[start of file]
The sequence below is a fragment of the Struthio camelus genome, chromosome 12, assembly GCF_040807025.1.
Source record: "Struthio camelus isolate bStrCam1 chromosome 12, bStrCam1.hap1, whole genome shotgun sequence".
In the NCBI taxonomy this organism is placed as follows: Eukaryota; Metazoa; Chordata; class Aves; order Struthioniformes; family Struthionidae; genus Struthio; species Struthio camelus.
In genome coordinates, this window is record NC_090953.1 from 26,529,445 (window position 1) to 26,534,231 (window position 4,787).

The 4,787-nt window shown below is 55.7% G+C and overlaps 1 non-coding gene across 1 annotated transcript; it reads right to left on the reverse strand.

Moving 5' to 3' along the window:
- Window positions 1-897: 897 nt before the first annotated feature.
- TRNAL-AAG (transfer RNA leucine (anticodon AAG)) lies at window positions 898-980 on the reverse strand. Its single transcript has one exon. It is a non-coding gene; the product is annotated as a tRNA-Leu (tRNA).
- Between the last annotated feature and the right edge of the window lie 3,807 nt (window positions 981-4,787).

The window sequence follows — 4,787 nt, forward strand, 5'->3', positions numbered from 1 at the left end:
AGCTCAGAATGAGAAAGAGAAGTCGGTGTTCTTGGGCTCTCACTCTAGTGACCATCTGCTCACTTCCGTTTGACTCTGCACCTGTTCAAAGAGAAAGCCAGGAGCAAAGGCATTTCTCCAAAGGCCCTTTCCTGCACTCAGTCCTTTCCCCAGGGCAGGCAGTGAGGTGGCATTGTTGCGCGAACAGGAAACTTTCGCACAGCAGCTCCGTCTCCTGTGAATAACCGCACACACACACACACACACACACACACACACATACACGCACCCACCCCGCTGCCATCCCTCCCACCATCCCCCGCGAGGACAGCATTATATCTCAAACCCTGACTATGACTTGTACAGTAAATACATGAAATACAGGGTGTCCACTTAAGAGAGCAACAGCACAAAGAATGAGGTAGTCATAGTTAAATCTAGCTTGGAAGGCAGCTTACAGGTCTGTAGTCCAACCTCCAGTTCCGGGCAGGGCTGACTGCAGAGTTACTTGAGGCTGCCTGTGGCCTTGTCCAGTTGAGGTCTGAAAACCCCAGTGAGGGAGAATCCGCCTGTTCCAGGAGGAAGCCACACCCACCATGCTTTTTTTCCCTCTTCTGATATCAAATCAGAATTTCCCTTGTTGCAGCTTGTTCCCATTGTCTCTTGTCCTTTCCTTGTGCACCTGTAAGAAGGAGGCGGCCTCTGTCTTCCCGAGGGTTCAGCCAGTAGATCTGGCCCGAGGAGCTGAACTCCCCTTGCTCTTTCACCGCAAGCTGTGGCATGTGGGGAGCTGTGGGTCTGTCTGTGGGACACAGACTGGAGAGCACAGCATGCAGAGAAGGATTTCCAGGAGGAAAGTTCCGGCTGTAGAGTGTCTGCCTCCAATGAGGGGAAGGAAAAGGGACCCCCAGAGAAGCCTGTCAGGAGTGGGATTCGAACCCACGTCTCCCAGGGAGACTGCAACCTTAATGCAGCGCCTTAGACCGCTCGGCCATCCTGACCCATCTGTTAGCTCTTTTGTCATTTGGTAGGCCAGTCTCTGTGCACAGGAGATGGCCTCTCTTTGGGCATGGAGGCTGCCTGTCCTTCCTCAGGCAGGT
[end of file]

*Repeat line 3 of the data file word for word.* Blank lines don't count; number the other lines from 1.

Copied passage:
In the NCBI taxonomy this organism is placed as follows: Eukaryota; Metazoa; Chordata; class Aves; order Struthioniformes; family Struthionidae; genus Struthio; species Struthio camelus.